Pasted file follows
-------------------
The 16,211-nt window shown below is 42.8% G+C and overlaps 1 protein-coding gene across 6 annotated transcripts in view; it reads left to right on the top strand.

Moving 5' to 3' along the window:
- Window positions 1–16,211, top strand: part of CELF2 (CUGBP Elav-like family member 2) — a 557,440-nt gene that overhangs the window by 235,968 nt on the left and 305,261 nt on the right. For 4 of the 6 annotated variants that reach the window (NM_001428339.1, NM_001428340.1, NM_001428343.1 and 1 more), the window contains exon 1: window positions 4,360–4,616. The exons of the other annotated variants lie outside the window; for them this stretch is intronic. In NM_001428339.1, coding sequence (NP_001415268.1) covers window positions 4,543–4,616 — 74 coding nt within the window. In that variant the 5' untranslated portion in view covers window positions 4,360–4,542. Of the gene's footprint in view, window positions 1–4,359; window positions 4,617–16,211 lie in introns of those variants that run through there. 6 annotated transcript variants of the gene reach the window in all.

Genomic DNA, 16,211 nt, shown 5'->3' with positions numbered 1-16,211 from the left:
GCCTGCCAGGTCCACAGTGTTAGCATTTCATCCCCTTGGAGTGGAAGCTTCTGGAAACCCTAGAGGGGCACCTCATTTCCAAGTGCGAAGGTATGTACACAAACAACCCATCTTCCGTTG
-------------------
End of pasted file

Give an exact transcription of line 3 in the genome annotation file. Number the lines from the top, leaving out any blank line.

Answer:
- Window positions 1–16,211, top strand: part of CELF2 (CUGBP Elav-like family member 2) — a 557,440-nt gene that overhangs the window by 235,968 nt on the left and 305,261 nt on the right. For 4 of the 6 annotated variants that reach the window (NM_001428339.1, NM_001428340.1, NM_001428343.1 and 1 more), the window contains exon 1: window positions 4,360–4,616. The exons of the other annotated variants lie outside the window; for them this stretch is intronic. In NM_001428339.1, coding sequence (NP_001415268.1) covers window positions 4,543–4,616 — 74 coding nt within the window. In that variant the 5' untranslated portion in view covers window positions 4,360–4,542. Of the gene's footprint in view, window positions 1–4,359; window positions 4,617–16,211 lie in introns of those variants that run through there. 6 annotated transcript variants of the gene reach the window in all.